We cry because we finally have a space where our very existence is the norm. Instead of being a zebra in an otherwise black or white space, we’re in a room filled with zebras, and with those who brought us into this world. In fact, for the past two years, the recipient of the Storyteller’s Prize has been a black male in an interracial relationship who works to bridge the color divide. The festival also makes us feel validated as artists, chosen to share our personal experiences through film, music, and the written word. In this space, our voices matter, and everyone in the audience nods their head in understanding — something we don’t get on the mean streets.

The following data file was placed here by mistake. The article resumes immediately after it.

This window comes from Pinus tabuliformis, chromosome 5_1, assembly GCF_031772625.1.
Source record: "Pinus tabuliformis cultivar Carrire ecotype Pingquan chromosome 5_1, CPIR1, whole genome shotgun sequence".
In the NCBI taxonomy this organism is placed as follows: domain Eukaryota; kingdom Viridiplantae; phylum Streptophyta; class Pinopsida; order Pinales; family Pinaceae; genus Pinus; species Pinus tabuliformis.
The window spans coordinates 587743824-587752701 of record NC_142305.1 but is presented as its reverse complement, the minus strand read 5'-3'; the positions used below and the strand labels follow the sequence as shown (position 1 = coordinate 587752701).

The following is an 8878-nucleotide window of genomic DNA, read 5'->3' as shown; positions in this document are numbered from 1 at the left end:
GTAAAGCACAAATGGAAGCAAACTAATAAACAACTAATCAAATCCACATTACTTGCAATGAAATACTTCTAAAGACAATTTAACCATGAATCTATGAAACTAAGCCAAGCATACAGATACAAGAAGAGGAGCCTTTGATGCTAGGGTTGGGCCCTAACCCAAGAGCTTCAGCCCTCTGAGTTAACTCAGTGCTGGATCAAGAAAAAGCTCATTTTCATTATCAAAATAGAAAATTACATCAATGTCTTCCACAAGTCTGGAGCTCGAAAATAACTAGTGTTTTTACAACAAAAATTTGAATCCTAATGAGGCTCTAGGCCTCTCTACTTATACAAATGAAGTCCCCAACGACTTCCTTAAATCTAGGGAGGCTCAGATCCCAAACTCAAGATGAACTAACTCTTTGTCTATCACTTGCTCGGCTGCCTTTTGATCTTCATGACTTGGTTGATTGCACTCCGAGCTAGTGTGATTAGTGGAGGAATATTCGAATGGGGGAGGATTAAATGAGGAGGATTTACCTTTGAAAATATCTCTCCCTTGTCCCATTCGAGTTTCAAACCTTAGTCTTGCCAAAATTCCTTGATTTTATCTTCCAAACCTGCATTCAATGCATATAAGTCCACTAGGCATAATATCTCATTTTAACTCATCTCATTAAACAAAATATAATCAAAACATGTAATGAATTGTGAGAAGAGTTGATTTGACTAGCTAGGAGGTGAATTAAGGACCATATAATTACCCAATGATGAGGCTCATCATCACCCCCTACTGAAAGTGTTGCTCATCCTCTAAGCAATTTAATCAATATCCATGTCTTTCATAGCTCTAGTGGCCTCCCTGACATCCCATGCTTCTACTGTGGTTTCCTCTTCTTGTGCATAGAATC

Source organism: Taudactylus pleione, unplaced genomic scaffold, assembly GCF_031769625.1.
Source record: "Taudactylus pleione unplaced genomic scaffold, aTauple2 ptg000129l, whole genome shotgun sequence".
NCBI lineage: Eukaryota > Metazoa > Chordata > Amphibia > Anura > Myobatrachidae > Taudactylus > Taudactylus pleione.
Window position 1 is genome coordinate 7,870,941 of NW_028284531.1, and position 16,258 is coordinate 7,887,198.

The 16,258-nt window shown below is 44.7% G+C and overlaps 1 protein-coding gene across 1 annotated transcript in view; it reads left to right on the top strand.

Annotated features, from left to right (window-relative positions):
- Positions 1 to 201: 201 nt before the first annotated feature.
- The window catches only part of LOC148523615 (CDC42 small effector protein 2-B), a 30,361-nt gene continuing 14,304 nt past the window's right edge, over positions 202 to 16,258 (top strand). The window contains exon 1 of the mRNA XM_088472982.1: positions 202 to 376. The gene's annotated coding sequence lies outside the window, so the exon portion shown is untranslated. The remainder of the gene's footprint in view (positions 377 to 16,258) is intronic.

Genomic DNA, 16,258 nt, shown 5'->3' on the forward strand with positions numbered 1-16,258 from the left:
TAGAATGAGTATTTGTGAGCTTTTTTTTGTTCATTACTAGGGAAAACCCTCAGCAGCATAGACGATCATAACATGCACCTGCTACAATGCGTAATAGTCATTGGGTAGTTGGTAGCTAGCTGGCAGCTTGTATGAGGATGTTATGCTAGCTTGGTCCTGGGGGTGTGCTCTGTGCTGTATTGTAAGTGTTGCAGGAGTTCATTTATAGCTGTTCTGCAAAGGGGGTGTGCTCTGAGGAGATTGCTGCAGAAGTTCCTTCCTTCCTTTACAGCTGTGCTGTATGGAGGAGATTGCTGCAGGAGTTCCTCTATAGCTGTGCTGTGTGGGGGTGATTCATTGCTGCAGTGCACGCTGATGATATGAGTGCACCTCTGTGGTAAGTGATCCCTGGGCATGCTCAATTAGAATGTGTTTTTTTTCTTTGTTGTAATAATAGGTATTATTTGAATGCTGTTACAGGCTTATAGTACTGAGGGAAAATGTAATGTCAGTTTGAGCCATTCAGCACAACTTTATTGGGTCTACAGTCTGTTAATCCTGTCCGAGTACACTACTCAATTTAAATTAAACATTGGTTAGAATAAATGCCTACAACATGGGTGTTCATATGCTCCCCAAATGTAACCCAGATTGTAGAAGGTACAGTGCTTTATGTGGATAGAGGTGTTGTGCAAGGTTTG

In order for the festival to run, it needs sponsors. This year, no one was allowed to film, and no one did. Sure, people took little videos on their phones and were encouraged to do so, but anything else would violate the contract between the board and the sponsors. And the festival needs those sponsors in order to exist. Does this take the limelight away from others? Maybe. But it doesn’t take away one’s ability to be present at the festival itself.
I would hate to see those who attend Mixed Remixed, CMRS, and MASC to do anything other than support each other fully and without reservation. Mixed Remixed supports the arts, CMRS supports scholarship, and MASC supports families. Within these foci, there are of course necessary and important overlaps. And we’re strong because we’ve become strong together.